Why did you choose Lehigh?

The emphasis Lehigh’s English Department places on social justice peaked my interest (as did the fully-funded MA). I felt, through my work with incarcerated students, the immediate connection between social justice and literature but had not exactly articulated it, let alone encountered an English department expressly committed to it. Lehigh’s is the only program that I applied to.

What is your favorite book outside your field of study? 

I think asking an English scholar for his/her favorite book is a little sadistic. That said, my favorite book that I’ve read this year is Zadie Smith’s On Beauty. It’s a lovely novel about crumbling relationships; it is also pretty damning of academic culture.

What are you most looking forward to this year? 

I’m most looking forward to growing as a writer and articulating myself better.

Do You Smell That?

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I smell something in Brett Kavanaugh’s confirmation hearings. Do you know what it is? It’s fear. Kavanaugh, Trump, McConnell, Graham, Grassley: they reek of fear. They’re scared shitless because the structure of white male domination is crumbling before their very eyes, on their watch.  

That’s right, we are witnessing the death throes of the white male power structure. This bunch of he-man woman haters knows that even if Kavanaugh gets confirmed to the Supreme Court, their glory days of smash and bash, grab ‘em by the pussy governance are OVER. And they are freaking the fuck out.  

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Teaching Tip Tuesdays: One Minute Feedback

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One of my favorite pedagogical tools is what I call one minute feedbacks. I shamelessly stole this tool from Lieutenant Colonel John Church, whose pedagogy I deeply admire. Through our Writing Center, I taught grammar/formatting lessons for his honors composition class as a junior and senior in college. He printed them on yellow paper (known as “yellow canaries”) and told his students to “make ‘em sing!”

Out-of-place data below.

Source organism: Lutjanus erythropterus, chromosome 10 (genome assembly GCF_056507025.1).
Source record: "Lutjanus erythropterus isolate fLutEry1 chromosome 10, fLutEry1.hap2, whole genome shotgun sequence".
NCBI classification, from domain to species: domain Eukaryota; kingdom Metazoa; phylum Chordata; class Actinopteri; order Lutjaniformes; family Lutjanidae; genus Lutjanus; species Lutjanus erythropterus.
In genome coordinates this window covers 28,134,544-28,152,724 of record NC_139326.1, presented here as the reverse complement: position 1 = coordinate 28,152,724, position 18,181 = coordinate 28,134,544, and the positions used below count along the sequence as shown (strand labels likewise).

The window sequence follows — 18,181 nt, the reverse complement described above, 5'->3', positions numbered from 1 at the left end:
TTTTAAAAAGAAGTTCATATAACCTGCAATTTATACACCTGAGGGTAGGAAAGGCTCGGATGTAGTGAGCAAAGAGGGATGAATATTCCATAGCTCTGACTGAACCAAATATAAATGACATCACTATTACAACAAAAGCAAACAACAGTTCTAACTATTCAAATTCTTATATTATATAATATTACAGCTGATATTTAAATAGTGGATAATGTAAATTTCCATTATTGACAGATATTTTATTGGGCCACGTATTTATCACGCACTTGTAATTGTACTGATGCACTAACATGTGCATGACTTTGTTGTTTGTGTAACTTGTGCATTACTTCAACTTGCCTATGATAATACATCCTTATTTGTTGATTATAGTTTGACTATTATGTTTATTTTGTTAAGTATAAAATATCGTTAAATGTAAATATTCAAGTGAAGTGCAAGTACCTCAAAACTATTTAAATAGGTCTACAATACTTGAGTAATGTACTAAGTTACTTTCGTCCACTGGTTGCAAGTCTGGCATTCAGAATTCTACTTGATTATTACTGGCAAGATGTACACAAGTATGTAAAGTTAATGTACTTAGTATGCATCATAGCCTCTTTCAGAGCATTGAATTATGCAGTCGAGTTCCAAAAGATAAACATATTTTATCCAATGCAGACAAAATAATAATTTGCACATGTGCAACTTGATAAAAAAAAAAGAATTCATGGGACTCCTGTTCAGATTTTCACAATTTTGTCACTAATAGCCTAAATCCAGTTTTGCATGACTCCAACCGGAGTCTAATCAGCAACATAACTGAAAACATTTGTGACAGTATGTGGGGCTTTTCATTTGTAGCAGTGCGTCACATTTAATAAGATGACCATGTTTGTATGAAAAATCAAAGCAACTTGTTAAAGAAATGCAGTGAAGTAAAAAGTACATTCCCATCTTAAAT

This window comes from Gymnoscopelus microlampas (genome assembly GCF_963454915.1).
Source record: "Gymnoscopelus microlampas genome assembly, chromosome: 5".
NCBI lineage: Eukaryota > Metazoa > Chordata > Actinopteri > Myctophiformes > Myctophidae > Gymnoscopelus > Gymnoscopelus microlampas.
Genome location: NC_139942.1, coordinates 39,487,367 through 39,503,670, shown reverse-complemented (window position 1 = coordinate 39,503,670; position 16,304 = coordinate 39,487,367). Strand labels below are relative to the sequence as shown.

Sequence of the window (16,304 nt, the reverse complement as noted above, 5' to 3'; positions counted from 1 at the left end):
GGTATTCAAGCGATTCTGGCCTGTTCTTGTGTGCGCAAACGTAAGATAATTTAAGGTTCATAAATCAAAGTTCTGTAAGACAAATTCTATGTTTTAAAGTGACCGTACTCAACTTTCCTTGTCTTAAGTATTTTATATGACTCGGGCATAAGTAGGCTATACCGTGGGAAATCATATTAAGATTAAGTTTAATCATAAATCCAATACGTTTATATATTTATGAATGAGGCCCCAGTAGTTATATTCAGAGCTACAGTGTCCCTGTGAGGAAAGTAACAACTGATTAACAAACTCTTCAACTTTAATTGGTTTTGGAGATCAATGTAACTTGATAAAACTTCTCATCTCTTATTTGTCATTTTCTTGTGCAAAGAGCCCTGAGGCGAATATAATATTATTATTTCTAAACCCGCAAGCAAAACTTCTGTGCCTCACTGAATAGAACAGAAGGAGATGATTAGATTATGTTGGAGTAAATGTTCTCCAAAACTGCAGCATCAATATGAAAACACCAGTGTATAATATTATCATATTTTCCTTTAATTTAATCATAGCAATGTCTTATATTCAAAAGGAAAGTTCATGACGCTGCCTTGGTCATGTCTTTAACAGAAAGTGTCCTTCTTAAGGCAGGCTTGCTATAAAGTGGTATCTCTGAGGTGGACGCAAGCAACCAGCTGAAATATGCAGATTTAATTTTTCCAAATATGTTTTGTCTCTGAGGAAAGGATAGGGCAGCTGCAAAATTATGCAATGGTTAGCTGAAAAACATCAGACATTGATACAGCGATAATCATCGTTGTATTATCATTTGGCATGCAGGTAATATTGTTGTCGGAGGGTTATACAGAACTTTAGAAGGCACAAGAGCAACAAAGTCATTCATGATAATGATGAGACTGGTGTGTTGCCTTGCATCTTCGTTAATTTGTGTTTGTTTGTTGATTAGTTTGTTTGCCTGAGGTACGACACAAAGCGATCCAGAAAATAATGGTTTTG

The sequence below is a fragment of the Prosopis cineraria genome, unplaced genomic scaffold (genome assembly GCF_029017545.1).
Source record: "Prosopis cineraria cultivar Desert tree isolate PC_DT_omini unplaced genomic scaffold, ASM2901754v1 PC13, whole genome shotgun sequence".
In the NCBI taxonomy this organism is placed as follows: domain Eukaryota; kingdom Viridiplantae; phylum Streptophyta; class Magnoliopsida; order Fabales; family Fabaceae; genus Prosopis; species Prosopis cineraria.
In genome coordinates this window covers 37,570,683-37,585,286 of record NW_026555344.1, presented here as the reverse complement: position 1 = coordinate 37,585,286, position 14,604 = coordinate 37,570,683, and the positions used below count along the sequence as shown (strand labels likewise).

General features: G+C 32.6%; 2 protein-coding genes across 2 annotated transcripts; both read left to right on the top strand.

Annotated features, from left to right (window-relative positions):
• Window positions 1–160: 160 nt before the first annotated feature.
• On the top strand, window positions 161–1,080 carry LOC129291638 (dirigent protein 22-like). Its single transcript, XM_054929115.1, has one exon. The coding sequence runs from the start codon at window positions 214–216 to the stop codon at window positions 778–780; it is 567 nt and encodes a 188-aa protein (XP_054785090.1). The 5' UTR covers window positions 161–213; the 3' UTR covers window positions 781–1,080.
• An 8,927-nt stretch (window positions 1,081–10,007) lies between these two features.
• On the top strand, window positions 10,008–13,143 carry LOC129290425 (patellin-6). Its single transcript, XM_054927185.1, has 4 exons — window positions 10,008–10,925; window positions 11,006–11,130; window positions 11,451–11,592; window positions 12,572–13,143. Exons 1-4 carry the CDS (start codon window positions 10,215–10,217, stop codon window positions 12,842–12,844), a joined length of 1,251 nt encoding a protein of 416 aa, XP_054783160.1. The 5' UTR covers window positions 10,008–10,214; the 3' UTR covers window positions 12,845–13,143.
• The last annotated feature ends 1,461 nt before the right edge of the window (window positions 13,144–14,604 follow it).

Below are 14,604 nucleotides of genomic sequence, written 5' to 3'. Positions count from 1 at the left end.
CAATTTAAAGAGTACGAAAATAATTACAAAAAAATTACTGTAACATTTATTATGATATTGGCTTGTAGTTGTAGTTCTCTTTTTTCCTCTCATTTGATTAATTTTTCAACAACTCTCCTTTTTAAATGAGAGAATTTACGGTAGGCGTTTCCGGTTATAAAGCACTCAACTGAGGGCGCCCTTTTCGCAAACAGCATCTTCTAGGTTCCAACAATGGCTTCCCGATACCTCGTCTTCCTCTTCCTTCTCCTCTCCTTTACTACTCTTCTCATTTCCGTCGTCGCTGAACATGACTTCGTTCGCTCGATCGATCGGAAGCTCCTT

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Monday Meet and Greet: Katherine McCaffery

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Tell us about yourself! 

Well, I majored in English and Spanish and minored in Women’s and Gender Studies at the University of Dayton. I am originally from Memphis, TN (which means I’m likely severely underprepared for the winter). My academic interests include medieval and 18th century literature, feminist and queer theory, women writers, and feminist post-Franco Spanish literature. Looking forward, I’m interested in learning more about postcolonial studies, Early Modern literature, and writing pedagogy. Some Fun Facts: I have a dog named Grasshopper; I had a hermit crab named Hermione, but he passed away when I was 13; I could eat breakfast food for every meal; and, I can do a cartwheel.

Why did you choose Lehigh?

I chose Lehigh because it was the best fit for my academic interests as well as my personal situation. I needed to be able to afford graduate school without accruing more loans, and I was really interested in the opportunity to teach for both years (in most programs I applied to, students would only get one year of teaching experience). Additionally, I heard great things about the program from previous graduates, and I felt drawn to the Literature and Social Justice aspect of the graduate program.

What is your favorite book outside your field of study? 

The Hours by Michael Cunningham: While not totally outside my field of study, I really love what Cunningham does in this novel. He folds Virginia Woolf’s Mrs. Dalloway into a narrative about three women’s lives (one is Woolf herself), and the prose is exceptional.

The God of Small Things by Arundhati Roy: This book is written like a poem. It’s powerful and tragic and meaningful; it’s truly one of the most beautiful things I’ve ever read.